#2.When the slab is cured, construction of the actual barbecue can begin. The first step is to draw a rectangle on the slab where the barbecue goes. .Make it at least 6" oversized so you can see the lines. After the mortar is down. I use colored chalk. At this point you could use blocks or even fire bricks, but I have access to good hard granite rocks (actually they are Pinal Schist). You need good hard stones without cracks. Sedimentary rocks like sandstone or slate will also work. Just be sure to use rocks which are used for building or paving. Do not try untested rocks. In my area, one can get permission from the forest service to get rocks by the road-side in parts of the public lands. If you have a truck, it can make a fun outing.
The rocks should be soaked in water for at least 48 hours, then scrubbed with a stiff brush and a little dish soap. Rinse them well. This will insure that the rocks stick well and prevent them from sucking the vital water out of the mortar. Take your time and dry fit the rocks before you mix the mortar. Then remove the rocks from the slab and mix some mortar. You can then replace the rocks on the bed of mortar. I mix one part Portland cement to three parts coarse sand with the minimum amount of water. If your rocks are smooth, one-fourth part of quicklime can be added to make the mortar sticky. Hand mixing requires less water than the concrete mixer and is therefor preferable. If you must use a machine, A mortar mixer is better than a concrete mixer. Good mortar is just too sticky in a concrete mixer. I mix by hand in a wheelbarrow. The mortar must be stiff enough to stand at least 6" tall when shoveled onto the slab. Contractors use a slump test. The idea is that if you mix it long enough, it will be able to stand vertically instead of just running. Do not add excess water. It is best if you add water gradually as you mix. I know people who make a slurry and then add dry ingredients to stiffen the mix. While this will work, your mix will be better if you avoid it (more chemical reasons). Also this mortar can be colored by the addition of stucco color which you can get at a lumber yard.
The rocks can be placed in the perimeter. They should have at least 3" of mortar under them, and 2-3" of mortar between them. Once the perimeter is complete, the inside can be filled with rocks and mortar. This masonry base must be at least 12" high around the perimeter and elsewhere except beneath the fire box. Leave room for the 4 to 6" of adobe which insulates the masonry form the bottom of the fire box. Remember, heat is not good for cement. Also, don't allow any rocks to project up past the mortar (see illustration#2)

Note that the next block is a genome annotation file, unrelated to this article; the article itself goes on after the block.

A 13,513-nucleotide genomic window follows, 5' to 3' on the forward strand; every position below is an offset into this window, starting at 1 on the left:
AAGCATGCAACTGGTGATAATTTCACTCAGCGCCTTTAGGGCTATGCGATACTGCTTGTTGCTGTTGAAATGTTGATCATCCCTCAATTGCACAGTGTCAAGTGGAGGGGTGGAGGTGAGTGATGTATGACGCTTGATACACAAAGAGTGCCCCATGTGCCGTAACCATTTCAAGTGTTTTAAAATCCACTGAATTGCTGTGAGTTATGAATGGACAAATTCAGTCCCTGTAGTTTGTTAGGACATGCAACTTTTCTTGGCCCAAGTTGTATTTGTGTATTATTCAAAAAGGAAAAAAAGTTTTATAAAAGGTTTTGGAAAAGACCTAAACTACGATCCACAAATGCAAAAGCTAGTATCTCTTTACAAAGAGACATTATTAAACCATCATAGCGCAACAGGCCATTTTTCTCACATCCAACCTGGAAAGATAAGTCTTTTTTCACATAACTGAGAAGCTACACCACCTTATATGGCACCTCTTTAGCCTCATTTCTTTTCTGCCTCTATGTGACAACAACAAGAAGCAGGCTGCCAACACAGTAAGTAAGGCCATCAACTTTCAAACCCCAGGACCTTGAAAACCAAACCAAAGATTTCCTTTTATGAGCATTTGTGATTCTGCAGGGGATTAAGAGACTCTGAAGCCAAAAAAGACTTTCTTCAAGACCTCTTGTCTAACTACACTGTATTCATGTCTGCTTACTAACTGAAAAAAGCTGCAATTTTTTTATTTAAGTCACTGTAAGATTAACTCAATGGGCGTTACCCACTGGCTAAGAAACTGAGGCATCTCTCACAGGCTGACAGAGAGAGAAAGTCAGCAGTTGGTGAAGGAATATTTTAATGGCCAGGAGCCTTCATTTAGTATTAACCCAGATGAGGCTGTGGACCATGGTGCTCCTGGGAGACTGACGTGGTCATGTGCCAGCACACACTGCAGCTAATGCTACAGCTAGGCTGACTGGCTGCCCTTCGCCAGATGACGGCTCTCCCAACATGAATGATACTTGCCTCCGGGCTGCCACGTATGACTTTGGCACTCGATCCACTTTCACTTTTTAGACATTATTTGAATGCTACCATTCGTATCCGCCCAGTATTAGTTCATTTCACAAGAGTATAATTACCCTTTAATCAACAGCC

#3. While waiting for the base to cure, you can begin working on your adobe. Traditionally, adobe was very practical stuff. It was made from the earth which was dug-up as a result of digging a basement or other necessary hole. The fortunate builder found layers of clay, silt, and sand as he dug. The separate earth components were placed in separate piles. These piles would provide the equal parts of sand, silt, and clay which form the optional mix. When the best proportions are not present, straw or cow manure is used to bind the mix. I do not resort this method unless I want light-weight adobe. Bugs and small creatures like to make earth sheltered homes in the straw type adobe. If you use this method, make sure the barbecue is in a place where bugs will not bug you. You can make test batches of this type of mixture and test it by: Dropping, crushing, and heating it. I used equal parts of red clay, coarse sand, and silt. This is the strongest mixture. If you have a truck, you can haul the ingredients you need. Contractors and road crews often dig-up good clay. Sand and silt can be found in dry washes. Screen out rocks and clay lumps. You will probably find that your sand contains some silt, or that the clay (not always red) contains some sand ect. The way to sort this out is with the settlement test. Take each of your ingredients and dry it out completely. The clay should be broken into small pieces and dried then crushed and dried more. Dry it in a warm oven if you have to, but keep it below 200 F or it will blow little bits of clay all over the place. Do not even think about drying it in a microwave. Next get a jar with straight sides --like a graduated cylinder. Put enough of the sample and water in the jar to fill it about 2/3 full. Next, shake it, let it sit, and shake it again. You will have to shake the clay sample over and over. When the sample has been completely mixed, let it sit on a level surface until it is completely settled. The different components will settle into distinct layers. The sand will fall to the bottom. The next layer will be the silt, and the top layer will be clay. Now you can figure out the portions you need to get equal parts. Write down the portions you try and give the mixture the settlement test. When you get equal parts, you will know what it takes to get equal parts of clay, silt and sand. Now you can use a shovel to measure out the adobe mix. Good adobe does not have to be perfect. Just remember, if it has too much clay it will shrink a lot when it dries and this can cause it to crack. On the other hand if it has too much silt or sand, it will tend to crumble. Furthermore, if you cannot get your sediment test to work (ie the sample jells and will not settle into layers, you probably have soluble salts in the soil. this soil can make good adobe, but you need to test it. You can make test blocks by packing the mud into a small form made of 2x4's. I once used soil with a little caliche (calcium carbonate) to build a very nice adobe fireplace. Once you become accustomed to your local ingredients you can do like the primitive people and just eyeball it. Where I live there is red clay with decomposing granite sand in it (its called adobe soil). I just mix it with about two parts of silty sand from a dry wash, and I have a very strong mixture.